300 North Broadway
Lexington, KY 40508-1797
Phone: (859) 233-8163
e-mail Tim Soulis
“You like to think that as a professor you profess your knowledge. But that’s garbage. What you really do is learn with the students and try to understand the world around you.”
Teaching at Transylvania, according to Tim Soulis, involves constant change and constant learning. “You think that after you get the Ph.D. you know it all, and you don’t. You’ve barely even scratched the surface. The students keep challenging us to be better than we were. And sometimes that’s frustrating. But I think it’s also very humbling and rewarding.”
As a theater professor, part of that learning and self-discovery comes during the search for a character. Typically, both the student and the teacher learn something about themselves in the process. “You discover aspects of yourself that you’ve not been consciously aware of. That can be frightening at the same time it can be exciting.”
Theater students have to learn self-discipline while simultaneously opening themselves to others and examining interpersonal relationships. It’s a complicated and sometimes daunting process to take something written on the page and turn it into a dynamic performance on the stage. It is essentially creating “a vision of our own world, but it’s a vision that has been ordered. As Aristotle says, drama is an imitation of action, of life.“
Transylvania students have an advantage that makes this process a little easier: the Lucille C. Little Theater. Many professional theater groups don’t have their own space where they can enjoy a permanent home. That perk offers a comfort level and a sense of ownership that can nourish the creative process. As Soulis puts it, “When you have your own playground, life becomes more personally involving and engaging.”
These days, Soulis is doing less directing and more acting and writing. For many years, he was known for his one-man performance of the Charles Dickens’ novel A Christmas Carol. He recently played Aegeus in Lexington’s Summerfest performance of Shakespeare’s A Midsummer Night’s Dream. He has also agreed to act in a friend’s new play about the family dynamics surrounding an Alzheimer’s patient, and he is writing a play of his own.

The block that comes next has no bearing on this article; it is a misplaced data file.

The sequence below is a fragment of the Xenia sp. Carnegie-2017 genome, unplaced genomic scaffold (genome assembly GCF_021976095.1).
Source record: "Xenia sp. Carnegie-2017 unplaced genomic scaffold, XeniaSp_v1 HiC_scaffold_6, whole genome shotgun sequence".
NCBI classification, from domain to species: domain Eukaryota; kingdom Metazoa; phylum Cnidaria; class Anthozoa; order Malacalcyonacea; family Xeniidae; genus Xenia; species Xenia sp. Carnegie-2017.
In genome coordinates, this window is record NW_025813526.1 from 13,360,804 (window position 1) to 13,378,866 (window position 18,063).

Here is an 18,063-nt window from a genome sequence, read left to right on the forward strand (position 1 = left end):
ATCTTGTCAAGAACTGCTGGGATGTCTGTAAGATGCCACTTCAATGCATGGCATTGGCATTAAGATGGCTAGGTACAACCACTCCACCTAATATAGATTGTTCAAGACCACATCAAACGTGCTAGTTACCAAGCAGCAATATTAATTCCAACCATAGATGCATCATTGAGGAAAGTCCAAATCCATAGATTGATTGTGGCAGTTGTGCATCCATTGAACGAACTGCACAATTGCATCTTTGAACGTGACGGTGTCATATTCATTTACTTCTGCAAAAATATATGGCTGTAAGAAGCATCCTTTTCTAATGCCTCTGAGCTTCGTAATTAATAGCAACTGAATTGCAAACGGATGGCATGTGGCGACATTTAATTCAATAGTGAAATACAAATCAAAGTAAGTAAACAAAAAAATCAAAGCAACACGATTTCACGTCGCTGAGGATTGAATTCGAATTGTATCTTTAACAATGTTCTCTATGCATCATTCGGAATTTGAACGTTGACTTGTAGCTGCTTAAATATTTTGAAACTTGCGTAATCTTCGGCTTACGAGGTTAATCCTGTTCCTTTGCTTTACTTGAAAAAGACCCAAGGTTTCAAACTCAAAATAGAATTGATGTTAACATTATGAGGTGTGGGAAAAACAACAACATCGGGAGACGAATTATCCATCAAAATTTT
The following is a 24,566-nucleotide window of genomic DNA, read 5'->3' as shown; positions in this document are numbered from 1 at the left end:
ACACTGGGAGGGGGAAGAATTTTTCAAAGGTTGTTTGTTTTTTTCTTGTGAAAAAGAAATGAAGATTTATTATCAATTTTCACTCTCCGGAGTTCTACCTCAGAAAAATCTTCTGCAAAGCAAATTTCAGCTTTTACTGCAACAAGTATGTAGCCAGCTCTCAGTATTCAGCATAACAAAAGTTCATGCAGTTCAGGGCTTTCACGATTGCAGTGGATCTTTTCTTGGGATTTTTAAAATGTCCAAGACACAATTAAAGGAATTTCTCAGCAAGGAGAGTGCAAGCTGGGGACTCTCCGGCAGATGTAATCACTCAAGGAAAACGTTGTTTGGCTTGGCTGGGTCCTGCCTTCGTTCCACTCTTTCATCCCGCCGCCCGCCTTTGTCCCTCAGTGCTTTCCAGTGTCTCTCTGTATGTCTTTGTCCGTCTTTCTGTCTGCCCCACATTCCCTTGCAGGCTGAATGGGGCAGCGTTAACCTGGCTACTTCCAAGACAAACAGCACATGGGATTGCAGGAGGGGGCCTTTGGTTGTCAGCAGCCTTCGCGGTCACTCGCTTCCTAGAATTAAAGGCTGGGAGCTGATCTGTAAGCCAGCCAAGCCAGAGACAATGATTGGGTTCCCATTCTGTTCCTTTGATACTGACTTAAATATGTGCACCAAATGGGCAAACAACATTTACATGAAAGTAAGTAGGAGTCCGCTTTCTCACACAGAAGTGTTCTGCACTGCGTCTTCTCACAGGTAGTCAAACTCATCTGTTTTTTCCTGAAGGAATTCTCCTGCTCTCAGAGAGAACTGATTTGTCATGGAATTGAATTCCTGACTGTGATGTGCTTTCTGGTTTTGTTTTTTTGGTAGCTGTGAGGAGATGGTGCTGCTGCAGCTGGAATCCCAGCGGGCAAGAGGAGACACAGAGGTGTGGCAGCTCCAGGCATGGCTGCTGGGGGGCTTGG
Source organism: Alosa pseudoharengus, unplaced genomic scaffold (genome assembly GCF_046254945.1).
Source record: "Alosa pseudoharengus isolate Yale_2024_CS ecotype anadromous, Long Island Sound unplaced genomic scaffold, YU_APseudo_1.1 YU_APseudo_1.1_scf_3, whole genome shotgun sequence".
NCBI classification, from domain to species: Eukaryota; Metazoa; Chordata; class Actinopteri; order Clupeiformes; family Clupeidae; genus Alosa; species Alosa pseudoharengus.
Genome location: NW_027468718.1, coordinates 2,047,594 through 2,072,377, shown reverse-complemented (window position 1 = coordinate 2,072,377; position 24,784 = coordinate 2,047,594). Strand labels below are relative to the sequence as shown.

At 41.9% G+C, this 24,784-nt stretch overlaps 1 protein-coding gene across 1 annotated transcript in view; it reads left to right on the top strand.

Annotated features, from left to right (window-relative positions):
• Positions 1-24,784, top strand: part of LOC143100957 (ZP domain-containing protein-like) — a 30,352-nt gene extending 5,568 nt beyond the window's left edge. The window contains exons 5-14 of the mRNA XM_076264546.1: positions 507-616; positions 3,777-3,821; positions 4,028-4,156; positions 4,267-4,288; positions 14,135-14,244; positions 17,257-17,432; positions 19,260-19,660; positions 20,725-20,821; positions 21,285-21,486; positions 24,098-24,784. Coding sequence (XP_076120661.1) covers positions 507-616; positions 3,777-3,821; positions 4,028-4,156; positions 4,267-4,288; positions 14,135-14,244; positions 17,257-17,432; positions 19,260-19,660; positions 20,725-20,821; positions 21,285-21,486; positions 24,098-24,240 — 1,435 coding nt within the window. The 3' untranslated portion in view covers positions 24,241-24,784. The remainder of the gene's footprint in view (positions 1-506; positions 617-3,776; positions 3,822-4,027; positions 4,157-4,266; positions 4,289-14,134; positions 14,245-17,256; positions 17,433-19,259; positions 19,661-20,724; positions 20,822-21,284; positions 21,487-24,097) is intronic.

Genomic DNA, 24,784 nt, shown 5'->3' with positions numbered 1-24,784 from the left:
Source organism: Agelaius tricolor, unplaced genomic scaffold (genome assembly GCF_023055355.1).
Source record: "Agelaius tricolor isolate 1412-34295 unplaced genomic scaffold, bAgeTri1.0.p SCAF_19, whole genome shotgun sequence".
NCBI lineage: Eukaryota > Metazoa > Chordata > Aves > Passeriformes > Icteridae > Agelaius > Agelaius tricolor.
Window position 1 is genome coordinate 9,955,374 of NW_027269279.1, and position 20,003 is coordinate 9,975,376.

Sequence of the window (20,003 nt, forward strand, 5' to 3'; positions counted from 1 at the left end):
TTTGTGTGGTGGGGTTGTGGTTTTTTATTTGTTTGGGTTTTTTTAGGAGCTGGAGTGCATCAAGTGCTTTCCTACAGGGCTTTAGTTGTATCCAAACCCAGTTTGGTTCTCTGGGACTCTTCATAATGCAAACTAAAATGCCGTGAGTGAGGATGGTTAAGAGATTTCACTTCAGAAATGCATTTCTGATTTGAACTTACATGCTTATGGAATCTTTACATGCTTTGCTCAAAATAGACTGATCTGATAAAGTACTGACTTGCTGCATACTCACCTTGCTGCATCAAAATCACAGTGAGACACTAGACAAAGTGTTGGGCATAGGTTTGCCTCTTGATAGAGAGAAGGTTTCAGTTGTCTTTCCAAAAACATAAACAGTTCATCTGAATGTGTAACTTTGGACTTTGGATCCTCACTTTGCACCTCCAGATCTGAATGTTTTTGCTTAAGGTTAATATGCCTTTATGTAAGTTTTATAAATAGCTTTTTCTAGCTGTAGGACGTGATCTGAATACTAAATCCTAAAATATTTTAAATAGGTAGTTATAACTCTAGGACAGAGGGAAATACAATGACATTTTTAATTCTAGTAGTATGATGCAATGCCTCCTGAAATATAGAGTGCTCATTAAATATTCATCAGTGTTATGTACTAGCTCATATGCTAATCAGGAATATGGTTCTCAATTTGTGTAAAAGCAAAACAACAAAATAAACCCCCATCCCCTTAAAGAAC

Soulis has also written lyrics and music for shows. In 2010, using a new translation of Euripides’ Bacchae, he turned the 2,000-year-old play into a sort of rock opera, which he called The Bakkhai. Soulis wrote a simple musical schematic based on the melodies provided by the Greek scholar and modern translator Khalli Anna Mossi, and Transylvania students scored the accompanying parts and put together a three-piece band for the performance.
Soulis feels it’s important for students to be familiar with plays from all historic periods, not just contemporary plays that seem more “sexy” and accessible. By creating a contemporary production of an ancient play, Soulis hopes students begin to understand the timelessness of great literature and the value of performing it.
“I think Sophocles’ Oedipus the King is just as important today as it was when it was written. And that’s not because of some Freudian oedipal conflict that some person has, but the individual search for one’s identity that is at the core of that play. And it’s one fine detective story, too.”
Soulis enjoys teaching first-year seminar classes, which give him some latitude in the material he chooses for his students. He recently taught a course titled Performing Life that addressed the theatricality of everyday life as seen in politics, religion, games, and sports. He referenced Freud’s Psychopathology of Everyday Life, which attempts to explain why we do the things we do. It becomes clear that we all play a role in our everyday living—a role guided by a hidden subtext we might not even be aware of.
One of the goals of the first-year seminars is to introduce students to a liberal arts course of study: how to see the relations and connections between disciplines and how to get away from our preconceived notions. In one class, Soulis joined the students in writing a paper where he proposed the idea of water as a “useful way to think of oneself.” It’s a simple conceit that captures the goal of a liberal arts education.
“Water has three phases: gas, water, ice. If you’re ice, you’re frozen into a set of views. You’re unable to thaw or bend. If you’re gas, there’s nothing really there. Everything just dissipates. But if you’re water, you can roll with the punches. You still have a type of container: the shore, the sides of the pool, whatever. But you can flow through life. And that’s the ideal. The aquatic metaphor, I think I called it.”
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